Morrison: Education must be a priority for special session

Kathryn Cargo By Kathryn Cargo

July 12, 2017 at 10:21 p.m.
Updated July 12, 2017 at 10:50 p.m.

Geanie Morrison

Geanie Morrison   contributed photo for The Victoria Advocate

State Rep. Geanie Morrison wants public school funding to be a priority for the special legislative session that starts Thursday.

Morrison spoke to about 140 business men and women at the monthly Victoria Chamber of Commerce luncheon Wednesday. Morrison is concerned about how public schools are funded because unless the formula is fixed, it's not going to change the state's high property taxes.

"The funding is very different for each school district; one change doesn't fit all," she said. "It's something we really need to dive into how we can fix it. Making it to where a change for one school district doesn't negatively affect another one."

The government entities that receive the highest amount of property taxes are public school districts, which is why the taxes are closely linked to the funding, Morrison said.

Morrison has 19 school districts in her district, and Victoria Independent School District is the largest. Larger school districts have much different needs than small rural ones, she said.

The superintendent of a small rural school district that Morrison represents sent her a letter about a month ago with concerns of how the current funding would impact his school district. Morrison sent a copy of the letter to the state governor, lieutenant governor and speaker of the House of Representatives.

"I told them we really need to address this in the special session," she said. "I don't just want to have a commission . We need to address school finance because until we do that, it's not going to help the property tax issue."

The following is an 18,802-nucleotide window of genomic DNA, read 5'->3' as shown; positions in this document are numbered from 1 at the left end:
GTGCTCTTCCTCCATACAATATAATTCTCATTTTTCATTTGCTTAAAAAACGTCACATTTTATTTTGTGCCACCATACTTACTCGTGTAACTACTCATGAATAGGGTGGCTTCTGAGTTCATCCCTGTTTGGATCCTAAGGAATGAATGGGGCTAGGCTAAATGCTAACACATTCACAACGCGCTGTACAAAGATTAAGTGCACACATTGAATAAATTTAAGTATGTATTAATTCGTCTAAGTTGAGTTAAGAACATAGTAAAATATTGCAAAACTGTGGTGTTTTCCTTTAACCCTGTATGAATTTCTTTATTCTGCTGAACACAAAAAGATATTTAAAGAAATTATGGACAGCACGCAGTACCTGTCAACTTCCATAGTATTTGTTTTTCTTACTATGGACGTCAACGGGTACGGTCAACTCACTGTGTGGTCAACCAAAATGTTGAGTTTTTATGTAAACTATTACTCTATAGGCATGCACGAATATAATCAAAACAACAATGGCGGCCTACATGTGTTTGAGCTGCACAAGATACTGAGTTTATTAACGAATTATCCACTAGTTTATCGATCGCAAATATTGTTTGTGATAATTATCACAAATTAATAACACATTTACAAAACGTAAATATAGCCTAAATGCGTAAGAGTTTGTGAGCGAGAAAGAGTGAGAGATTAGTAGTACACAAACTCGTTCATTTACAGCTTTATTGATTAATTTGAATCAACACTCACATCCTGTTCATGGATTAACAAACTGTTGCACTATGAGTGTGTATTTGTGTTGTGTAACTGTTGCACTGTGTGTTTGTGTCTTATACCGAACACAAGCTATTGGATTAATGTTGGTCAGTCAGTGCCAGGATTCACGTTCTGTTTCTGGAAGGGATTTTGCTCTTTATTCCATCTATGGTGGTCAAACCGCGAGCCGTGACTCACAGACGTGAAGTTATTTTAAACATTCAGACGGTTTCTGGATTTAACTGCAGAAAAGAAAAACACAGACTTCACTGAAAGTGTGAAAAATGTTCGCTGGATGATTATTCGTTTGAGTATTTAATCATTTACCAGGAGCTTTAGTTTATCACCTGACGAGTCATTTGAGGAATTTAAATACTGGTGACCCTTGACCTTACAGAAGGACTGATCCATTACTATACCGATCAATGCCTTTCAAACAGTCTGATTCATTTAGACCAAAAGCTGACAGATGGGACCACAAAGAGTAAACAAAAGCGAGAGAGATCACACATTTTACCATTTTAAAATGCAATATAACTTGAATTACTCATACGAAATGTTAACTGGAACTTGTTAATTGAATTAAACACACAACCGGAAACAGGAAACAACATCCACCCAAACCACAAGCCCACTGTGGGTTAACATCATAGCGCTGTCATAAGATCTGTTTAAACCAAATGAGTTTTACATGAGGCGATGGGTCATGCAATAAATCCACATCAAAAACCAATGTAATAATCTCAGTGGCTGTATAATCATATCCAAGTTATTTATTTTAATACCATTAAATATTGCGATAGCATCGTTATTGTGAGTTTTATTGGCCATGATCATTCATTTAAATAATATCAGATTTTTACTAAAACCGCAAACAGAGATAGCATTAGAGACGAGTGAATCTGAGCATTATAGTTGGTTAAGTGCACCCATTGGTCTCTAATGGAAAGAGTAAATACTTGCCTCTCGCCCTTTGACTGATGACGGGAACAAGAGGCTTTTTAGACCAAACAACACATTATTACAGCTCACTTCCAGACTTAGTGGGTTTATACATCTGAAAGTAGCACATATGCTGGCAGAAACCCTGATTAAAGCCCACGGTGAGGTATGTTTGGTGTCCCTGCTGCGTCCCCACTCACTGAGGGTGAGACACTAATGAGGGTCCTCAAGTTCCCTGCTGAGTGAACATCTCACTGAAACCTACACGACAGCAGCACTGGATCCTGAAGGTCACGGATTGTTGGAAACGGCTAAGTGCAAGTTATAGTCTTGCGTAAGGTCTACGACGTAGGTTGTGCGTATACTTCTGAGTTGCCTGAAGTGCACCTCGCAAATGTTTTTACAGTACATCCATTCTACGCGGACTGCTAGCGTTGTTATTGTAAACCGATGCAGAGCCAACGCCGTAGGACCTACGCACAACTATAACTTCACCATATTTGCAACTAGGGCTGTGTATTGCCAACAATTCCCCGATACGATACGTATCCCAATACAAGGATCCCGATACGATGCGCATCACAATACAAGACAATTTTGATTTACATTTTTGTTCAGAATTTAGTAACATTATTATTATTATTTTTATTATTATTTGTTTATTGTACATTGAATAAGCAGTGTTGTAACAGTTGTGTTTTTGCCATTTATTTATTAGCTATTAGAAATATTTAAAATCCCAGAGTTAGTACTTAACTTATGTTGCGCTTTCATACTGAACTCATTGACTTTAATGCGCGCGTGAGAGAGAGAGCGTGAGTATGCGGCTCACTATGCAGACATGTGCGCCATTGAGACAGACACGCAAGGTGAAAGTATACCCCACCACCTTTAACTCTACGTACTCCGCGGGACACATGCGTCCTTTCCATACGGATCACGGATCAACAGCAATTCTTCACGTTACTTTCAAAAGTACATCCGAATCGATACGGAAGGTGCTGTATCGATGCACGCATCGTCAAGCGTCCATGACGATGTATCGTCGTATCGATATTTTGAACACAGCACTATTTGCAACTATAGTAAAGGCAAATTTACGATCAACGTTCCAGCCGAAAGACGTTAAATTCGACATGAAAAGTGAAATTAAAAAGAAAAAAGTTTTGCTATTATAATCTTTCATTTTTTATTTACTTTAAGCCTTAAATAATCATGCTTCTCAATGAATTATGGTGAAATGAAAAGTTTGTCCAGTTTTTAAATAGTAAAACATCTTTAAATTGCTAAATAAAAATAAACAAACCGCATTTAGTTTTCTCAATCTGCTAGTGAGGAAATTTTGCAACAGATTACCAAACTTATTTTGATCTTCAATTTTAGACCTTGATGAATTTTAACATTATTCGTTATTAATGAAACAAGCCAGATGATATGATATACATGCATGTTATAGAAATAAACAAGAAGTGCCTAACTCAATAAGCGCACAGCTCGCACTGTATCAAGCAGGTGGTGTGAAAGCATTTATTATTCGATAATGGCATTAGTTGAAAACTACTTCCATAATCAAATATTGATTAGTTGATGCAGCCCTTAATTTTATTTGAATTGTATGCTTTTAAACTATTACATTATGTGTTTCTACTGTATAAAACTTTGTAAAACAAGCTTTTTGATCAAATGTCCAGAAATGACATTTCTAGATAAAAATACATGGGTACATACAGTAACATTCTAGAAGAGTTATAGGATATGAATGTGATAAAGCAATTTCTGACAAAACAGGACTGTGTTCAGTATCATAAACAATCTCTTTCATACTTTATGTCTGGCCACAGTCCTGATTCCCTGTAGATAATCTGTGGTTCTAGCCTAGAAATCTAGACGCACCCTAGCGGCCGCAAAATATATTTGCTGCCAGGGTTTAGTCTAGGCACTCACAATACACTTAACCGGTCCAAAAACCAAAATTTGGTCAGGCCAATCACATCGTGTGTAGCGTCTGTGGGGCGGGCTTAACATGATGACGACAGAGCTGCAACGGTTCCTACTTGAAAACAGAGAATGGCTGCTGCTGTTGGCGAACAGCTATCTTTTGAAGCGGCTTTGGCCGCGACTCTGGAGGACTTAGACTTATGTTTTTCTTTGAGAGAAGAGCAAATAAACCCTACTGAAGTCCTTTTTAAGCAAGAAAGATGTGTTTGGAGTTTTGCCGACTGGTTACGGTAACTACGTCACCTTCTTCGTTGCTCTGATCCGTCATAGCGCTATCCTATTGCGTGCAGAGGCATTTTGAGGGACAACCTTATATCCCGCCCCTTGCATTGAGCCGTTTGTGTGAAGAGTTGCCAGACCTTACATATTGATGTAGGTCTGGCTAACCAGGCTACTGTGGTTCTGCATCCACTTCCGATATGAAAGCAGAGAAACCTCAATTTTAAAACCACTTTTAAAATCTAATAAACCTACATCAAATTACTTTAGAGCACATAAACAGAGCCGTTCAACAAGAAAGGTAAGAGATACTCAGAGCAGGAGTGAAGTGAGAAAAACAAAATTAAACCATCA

Many small districts in the Crossroads don't receive as much funding because they are designated as property-rich because of the oil and gas activity in the Eagle Ford Shale, Morrison said.

"Now we don't have as much (oil and gas) exploration, but they have to give money back to the state because we're still in that designation," she said. "Trying to come up with an equitable solution will be very difficult."

An average of about 7,000 bills are filed during each legislative session, and about 1,500 were approved during the recent session, a figure that is lower than average, she said.

"It was a difficult session," she said. "There were a lot of hot buttons on the table there, and there wasn't a lot of agreement in (the state government)."

The higher education system took a hit this session, Morrison said. All public institutions had a 4 percent cut in funding. The University of Houston-Victoria was cut about 10 percent from last session.

The most significant cut was in formula funding for UHV that resulted in a loss of $3.1 million, Morrison said.

Formula funding is based on the number of students, which is down for the University of Houston-Victoria because the institution is in a transition phase.

The business school transitioned to the Katy campus from the Sugar Land campus, and the nursing program is being reinstated at the main campus, Morrison said.

University officials accelerated the transition and plan to have enrollment numbers back up within a year.

Morrison said she understands higher education was cut because a large portion of revenue went to health care funding.

"The higher education funding always gets kind of squeezed," she said. "Because we didn't have as many revenues (this legislative session), higher education got a hit. There is nothing we could do about it. I'm always concerned about it."


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